Computer Store Horror Stories

Herrterror

Junior Member
Dec 6, 2005
11
0
0
The fact that PC parts are cheaper online is not the only reason I shop for them there.

We have a handful of shops around my town that sell parts and service systems. A few of those are chains, like Best Buy and Radioshack; The rest are locally-owned and operated. It's the latter that concern me. I expect ineptitude and high prices from the chains because they're just places where kids need jobs and corporations need profits. I can even understand where the little guy needs to mark up parts to make a living.

But what I can't understand is how every local shop in every town in which I've lived can be this inept about the particular field in which they specialize. It actually makes me really mad when I need a part quickly and have to go online to get it because local shops are no help. I'm on this kick right now because I need some common parts for a new system and will be waiting another week to get the thing up and running, because I don't want to deal with them.

Off the top of my head I can think of a couple examples... In Fall 2004, my mom's Athlon XP system went down. The ABIT motherboard died. She was getting impatient with the downtime so I figured I could just give her the motherboard out of my secondary system and it would run the same - except that the replacement motherboard wouldn't support SATA, which was the interface of her HDD. So I go to this local place the same day... for anonymity's sake we'll call it Pierre's of Exchange... and ask about SATA add-on cards. The guy there - the assistant to the owner - gives me a puzzled look. I ask again, being very explicit about what I need. He furrows his brow and says, "Well Serial's kind've an old interface, don't think we can help you with that," and literally WALKS AWAY to talk to a different customer. I leave.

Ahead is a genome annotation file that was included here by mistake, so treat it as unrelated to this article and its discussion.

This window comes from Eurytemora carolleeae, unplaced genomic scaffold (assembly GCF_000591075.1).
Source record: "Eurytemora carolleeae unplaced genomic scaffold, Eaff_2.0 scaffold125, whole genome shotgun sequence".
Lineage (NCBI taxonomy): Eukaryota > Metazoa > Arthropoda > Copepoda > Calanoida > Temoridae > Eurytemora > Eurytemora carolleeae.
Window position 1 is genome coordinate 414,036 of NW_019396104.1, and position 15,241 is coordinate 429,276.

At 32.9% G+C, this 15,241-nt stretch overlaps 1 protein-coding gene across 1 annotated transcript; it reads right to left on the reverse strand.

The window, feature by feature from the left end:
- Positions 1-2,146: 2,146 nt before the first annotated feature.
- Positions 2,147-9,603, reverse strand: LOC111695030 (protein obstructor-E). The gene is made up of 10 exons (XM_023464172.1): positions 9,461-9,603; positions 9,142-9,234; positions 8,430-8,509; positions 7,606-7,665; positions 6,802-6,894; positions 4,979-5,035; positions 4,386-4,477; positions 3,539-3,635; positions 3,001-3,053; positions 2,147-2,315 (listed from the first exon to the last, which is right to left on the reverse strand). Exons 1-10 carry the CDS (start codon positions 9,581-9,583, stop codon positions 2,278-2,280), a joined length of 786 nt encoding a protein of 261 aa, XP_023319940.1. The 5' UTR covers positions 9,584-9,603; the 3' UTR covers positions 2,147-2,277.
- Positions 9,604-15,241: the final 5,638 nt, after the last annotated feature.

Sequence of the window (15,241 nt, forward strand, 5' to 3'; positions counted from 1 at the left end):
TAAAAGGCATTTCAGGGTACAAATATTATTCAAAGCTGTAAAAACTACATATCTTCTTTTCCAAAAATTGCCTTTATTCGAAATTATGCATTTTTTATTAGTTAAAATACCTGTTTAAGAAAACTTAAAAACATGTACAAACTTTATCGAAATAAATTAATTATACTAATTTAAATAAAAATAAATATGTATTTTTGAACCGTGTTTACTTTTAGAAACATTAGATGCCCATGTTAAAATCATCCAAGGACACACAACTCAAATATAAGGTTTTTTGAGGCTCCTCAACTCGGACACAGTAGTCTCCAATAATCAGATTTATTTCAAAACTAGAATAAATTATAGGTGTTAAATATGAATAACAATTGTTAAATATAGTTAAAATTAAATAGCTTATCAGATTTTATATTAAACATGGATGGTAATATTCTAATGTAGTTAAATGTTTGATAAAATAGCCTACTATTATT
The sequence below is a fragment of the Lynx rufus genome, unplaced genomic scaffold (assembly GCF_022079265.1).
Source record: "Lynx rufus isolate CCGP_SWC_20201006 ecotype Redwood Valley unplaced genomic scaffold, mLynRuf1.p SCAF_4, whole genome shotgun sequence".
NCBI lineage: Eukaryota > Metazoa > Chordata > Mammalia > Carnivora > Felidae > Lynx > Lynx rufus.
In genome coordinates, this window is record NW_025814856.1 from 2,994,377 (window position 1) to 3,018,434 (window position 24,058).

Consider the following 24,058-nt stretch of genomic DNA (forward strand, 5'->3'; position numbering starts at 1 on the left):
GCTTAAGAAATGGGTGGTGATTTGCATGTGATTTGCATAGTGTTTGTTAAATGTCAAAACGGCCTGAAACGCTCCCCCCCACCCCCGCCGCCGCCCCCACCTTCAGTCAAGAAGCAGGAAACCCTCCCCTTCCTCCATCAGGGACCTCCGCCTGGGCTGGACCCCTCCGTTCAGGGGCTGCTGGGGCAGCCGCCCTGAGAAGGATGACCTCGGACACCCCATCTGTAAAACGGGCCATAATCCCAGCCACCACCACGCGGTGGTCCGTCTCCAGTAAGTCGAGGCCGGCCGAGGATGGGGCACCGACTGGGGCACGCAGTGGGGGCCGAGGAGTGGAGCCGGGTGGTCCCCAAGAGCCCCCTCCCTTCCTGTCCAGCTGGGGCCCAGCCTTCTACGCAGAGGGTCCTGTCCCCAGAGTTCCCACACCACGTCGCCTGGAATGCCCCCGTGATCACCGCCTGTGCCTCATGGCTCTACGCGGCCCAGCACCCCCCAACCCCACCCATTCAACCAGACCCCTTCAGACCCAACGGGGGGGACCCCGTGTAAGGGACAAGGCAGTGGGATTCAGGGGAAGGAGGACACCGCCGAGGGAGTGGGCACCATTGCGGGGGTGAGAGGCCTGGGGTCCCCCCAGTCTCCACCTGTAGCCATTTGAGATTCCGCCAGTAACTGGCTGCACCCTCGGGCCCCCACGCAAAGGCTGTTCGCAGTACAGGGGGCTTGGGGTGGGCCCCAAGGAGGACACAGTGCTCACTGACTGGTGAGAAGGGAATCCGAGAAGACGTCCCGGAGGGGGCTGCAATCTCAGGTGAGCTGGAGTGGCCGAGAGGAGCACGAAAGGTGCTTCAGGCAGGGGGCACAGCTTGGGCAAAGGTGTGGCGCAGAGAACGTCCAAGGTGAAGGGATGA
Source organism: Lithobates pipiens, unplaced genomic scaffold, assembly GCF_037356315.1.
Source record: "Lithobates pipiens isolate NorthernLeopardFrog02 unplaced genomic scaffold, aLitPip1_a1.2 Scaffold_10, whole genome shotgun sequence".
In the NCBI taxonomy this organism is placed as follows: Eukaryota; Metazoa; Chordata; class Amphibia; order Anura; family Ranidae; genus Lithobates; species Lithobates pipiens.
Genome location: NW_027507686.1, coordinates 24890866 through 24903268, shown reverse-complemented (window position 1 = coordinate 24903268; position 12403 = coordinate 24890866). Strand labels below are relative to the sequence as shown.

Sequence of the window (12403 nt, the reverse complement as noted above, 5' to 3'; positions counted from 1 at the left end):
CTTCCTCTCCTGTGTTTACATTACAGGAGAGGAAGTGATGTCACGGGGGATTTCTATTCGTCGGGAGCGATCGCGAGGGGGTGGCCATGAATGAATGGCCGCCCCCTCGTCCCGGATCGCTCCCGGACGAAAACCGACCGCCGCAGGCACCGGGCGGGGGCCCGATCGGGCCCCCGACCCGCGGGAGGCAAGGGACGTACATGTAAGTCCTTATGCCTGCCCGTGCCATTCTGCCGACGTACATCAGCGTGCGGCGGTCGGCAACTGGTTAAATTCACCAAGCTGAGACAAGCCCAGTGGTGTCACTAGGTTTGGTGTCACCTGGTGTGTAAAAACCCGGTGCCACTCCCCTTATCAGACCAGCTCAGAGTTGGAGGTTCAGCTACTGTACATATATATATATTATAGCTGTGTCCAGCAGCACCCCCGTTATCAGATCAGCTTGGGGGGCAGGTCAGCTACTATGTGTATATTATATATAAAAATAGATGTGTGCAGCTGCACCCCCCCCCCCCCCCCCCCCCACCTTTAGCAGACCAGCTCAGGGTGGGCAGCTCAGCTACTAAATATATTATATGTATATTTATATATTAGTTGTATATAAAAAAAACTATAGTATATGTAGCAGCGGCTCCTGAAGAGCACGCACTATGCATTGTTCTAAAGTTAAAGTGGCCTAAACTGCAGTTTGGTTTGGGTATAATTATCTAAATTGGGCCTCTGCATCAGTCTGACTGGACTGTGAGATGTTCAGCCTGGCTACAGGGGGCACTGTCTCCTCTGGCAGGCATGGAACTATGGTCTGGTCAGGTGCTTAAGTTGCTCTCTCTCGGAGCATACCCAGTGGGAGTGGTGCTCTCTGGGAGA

I walk several blocks to the next-closest place. I ask about the add-on card. The owner tells me they don't carry any at the moment. I call my mom and let her know it'll take a new motherboard, she says sure. Good, I'll just replace the motherboard. It'll cost her more but it'll be resolved. So I ask the guy about Socket A motherboards with SATA onboard. "I don't think we don't have anything like that. That's on the way out." I clarify: a motherboard that supports an Athlon XP 2500 and also has SATA. He becomes indignant, and responds, "Look, I don't think they MAKE anything like that... It's old tech." Well, I was replacing a Socket A motherboard with SATA that had been built within the last 8 months, but that part had eluded him. So I go to leave. Near the door I notice a display case, inside of which is a stack of 3 Asus A7N8Xs, which were the exact model I needed. The best part: They had one of those pink star stickers with "NEW!" written in marker. For the sake of time I had to buy it.

You'd think that if these guys run shops dedicated to computer technology, they'd at least keep up.
 

ultimatebob

Lifer
Jul 1, 2001
25,135
2,445
126
Most people weren't using Serial ATA yet in 2004. That really didn't get popular in 2005.

But, yeah... those guys were stoopid.
 

0roo0roo

No Lifer
Sep 21, 2002
64,862
84
91